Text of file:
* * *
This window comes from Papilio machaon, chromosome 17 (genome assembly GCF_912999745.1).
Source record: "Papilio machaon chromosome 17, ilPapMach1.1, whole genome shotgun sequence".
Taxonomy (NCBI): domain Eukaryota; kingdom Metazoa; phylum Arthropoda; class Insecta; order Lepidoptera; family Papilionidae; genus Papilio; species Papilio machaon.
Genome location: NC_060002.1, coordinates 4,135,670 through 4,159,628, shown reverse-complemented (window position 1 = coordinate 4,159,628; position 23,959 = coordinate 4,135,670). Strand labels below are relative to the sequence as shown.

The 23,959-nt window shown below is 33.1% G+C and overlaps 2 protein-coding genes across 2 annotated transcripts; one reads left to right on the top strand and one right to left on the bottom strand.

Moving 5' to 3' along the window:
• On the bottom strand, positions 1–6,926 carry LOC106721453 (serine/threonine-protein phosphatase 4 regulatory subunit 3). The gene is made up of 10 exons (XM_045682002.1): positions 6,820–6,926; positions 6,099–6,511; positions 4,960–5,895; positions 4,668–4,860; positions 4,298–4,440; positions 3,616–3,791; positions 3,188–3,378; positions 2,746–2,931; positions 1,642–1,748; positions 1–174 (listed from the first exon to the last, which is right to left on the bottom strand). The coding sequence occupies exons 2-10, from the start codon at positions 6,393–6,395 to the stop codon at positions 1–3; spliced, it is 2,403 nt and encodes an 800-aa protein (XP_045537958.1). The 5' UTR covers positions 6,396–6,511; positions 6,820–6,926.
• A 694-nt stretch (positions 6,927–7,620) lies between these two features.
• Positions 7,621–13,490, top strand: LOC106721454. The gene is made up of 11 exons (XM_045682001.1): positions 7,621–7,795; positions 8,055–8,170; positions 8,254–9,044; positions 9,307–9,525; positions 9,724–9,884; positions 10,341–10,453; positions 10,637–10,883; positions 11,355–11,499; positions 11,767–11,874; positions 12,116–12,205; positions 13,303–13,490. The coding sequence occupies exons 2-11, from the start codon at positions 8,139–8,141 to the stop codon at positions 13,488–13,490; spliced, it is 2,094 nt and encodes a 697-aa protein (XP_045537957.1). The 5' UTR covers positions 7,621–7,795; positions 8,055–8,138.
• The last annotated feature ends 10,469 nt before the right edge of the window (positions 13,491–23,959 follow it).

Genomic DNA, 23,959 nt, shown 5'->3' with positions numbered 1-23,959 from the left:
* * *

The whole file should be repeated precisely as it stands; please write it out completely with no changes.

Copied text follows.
This window comes from Papilio machaon, chromosome 17 (genome assembly GCF_912999745.1).
Source record: "Papilio machaon chromosome 17, ilPapMach1.1, whole genome shotgun sequence".
Taxonomy (NCBI): domain Eukaryota; kingdom Metazoa; phylum Arthropoda; class Insecta; order Lepidoptera; family Papilionidae; genus Papilio; species Papilio machaon.
Genome location: NC_060002.1, coordinates 4,135,670 through 4,159,628, shown reverse-complemented (window position 1 = coordinate 4,159,628; position 23,959 = coordinate 4,135,670). Strand labels below are relative to the sequence as shown.

The 23,959-nt window shown below is 33.1% G+C and overlaps 2 protein-coding genes across 2 annotated transcripts; one reads left to right on the top strand and one right to left on the bottom strand.

Moving 5' to 3' along the window:
• On the bottom strand, positions 1–6,926 carry LOC106721453 (serine/threonine-protein phosphatase 4 regulatory subunit 3). The gene is made up of 10 exons (XM_045682002.1): positions 6,820–6,926; positions 6,099–6,511; positions 4,960–5,895; positions 4,668–4,860; positions 4,298–4,440; positions 3,616–3,791; positions 3,188–3,378; positions 2,746–2,931; positions 1,642–1,748; positions 1–174 (listed from the first exon to the last, which is right to left on the bottom strand). The coding sequence occupies exons 2-10, from the start codon at positions 6,393–6,395 to the stop codon at positions 1–3; spliced, it is 2,403 nt and encodes an 800-aa protein (XP_045537958.1). The 5' UTR covers positions 6,396–6,511; positions 6,820–6,926.
• A 694-nt stretch (positions 6,927–7,620) lies between these two features.
• Positions 7,621–13,490, top strand: LOC106721454. The gene is made up of 11 exons (XM_045682001.1): positions 7,621–7,795; positions 8,055–8,170; positions 8,254–9,044; positions 9,307–9,525; positions 9,724–9,884; positions 10,341–10,453; positions 10,637–10,883; positions 11,355–11,499; positions 11,767–11,874; positions 12,116–12,205; positions 13,303–13,490. The coding sequence occupies exons 2-11, from the start codon at positions 8,139–8,141 to the stop codon at positions 13,488–13,490; spliced, it is 2,094 nt and encodes a 697-aa protein (XP_045537957.1). The 5' UTR covers positions 7,621–7,795; positions 8,055–8,138.
• The last annotated feature ends 10,469 nt before the right edge of the window (positions 13,491–23,959 follow it).

Genomic DNA, 23,959 nt, shown 5'->3' with positions numbered 1-23,959 from the left: